The region has emerged as a new concentration of powers with their respective geo-strategic and geo-economic goals and ambitions. Chinese claims over many islands and disputes with many countries has added new dimensions to the region. Malaysia has asked for views of China on the deal. Similarly, Indonesia has stated that it is “deeply concerned over the continuing arms race and power projection in the region.” China has condemned the trilateral agreement. Shyam Saran, a former ambassador, shared his concern that “China has invited the trouble by its own doing. China has been enhancing its naval fleet and its deployment in both South China Sea (SCS) and Indian Ocean Region (IOR) has been unprecedently high and threatening.” Naval expansion and building aircraft carriers threaten Japan and South Korea.
Military expansion of China is no secret and her designs are visible on the horizon. Chinese diplomacy and especially military diplomacy, is dominating the globe. Belt and Road Initiative (BRI) and the Indo-Pacific economic ventures have involved a large number of countries. Adverse impacts of economic traps by China are visible in Sri Lanka, Pakistan and other countries. The conundrum of Afghanistan is hardly over and the inking of the AUKUS pact sends clear strategic signals to China. The signatories have publicly accepted the larger aims and the cat is already out of the bag. The ongoing trade war between the US and China has preceded the theatre’s new nuclearisation, and China has vehemently opposed the move. There have been numerous instances of China exerting dominance in the Indo-Pacific region. Deployment of nuclear submarines in the region will impact the shipping and associated security risks.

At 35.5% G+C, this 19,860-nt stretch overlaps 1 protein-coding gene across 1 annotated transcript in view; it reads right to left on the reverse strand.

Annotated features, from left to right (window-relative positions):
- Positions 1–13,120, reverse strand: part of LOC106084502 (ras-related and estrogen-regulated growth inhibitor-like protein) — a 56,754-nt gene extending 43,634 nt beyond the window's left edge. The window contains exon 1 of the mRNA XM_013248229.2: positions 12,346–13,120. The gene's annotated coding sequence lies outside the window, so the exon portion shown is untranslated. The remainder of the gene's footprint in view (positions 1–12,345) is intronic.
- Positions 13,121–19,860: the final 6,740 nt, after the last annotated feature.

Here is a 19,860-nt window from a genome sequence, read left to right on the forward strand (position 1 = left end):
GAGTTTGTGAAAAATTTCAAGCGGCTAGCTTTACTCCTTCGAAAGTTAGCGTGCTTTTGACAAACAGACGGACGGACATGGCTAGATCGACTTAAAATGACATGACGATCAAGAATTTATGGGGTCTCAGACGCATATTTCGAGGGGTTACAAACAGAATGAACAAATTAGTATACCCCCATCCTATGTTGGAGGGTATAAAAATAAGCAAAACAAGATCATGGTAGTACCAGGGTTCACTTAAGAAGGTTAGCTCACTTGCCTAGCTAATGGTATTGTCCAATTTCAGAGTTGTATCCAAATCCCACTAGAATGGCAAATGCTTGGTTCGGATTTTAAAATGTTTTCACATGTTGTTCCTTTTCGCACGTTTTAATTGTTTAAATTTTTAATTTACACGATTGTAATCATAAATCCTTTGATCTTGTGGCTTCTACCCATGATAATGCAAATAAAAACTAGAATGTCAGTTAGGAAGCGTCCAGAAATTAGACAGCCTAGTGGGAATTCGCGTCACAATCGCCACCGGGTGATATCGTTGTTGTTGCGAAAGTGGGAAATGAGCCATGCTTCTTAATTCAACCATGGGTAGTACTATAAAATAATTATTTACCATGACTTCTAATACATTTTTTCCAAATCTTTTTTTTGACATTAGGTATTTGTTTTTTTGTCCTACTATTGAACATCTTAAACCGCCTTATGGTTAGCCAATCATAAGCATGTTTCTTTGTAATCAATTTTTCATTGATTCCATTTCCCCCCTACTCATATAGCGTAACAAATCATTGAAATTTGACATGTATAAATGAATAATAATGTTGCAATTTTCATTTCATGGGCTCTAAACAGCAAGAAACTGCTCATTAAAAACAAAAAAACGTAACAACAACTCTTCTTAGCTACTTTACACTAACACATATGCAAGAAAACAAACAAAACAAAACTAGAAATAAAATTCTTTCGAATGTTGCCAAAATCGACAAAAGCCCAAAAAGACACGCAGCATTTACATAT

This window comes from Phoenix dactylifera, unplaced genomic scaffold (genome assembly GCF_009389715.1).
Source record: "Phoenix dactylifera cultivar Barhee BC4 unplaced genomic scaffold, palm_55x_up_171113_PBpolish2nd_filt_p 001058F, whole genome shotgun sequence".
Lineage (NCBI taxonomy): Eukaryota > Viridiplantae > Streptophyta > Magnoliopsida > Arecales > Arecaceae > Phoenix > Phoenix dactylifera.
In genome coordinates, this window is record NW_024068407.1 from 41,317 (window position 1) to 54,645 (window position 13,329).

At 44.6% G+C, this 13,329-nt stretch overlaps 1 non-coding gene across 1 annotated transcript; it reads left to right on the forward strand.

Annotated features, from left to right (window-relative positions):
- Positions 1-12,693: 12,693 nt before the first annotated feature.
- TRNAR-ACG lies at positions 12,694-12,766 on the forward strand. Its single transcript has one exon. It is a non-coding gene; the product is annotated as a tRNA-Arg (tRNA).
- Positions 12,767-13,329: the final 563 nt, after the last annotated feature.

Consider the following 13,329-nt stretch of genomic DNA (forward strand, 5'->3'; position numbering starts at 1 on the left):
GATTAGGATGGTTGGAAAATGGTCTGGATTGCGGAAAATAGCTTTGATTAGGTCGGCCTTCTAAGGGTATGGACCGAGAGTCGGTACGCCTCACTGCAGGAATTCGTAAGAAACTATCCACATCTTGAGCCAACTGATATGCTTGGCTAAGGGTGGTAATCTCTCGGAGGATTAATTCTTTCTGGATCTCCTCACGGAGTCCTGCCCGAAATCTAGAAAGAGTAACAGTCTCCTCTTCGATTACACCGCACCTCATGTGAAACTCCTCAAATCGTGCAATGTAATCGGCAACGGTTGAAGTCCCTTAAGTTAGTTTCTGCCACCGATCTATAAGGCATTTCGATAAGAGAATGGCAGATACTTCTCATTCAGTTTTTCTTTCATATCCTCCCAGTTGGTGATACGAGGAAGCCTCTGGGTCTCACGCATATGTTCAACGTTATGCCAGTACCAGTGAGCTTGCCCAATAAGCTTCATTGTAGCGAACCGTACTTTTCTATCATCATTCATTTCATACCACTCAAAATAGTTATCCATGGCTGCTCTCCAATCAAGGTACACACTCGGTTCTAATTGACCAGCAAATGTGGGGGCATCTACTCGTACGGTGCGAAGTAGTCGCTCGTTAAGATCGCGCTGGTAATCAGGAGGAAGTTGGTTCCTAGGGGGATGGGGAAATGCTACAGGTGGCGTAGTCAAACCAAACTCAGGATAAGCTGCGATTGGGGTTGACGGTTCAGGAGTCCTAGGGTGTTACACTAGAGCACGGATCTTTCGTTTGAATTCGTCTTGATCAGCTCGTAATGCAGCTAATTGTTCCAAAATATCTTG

Strategic assessment and move to dominate the action-centre-control orientation of the US-led to forecasting and shaping the world’s future through the Indo-Pacific region. The shift from Asia-Pacific to Indo-Pacific has been a well thought out action by the US. November 2017 was an oceanic tide taking a turn when President Donald Trump outlined the US vision for the Indo-Pacific region. He called it a top priority and envisioned “a Free and open Indo-Pacific Region.” Joe Biden has added to the flavour and enhanced the existing security cover in the region that Trump designed. The world perceive this as a move against Chinese domination.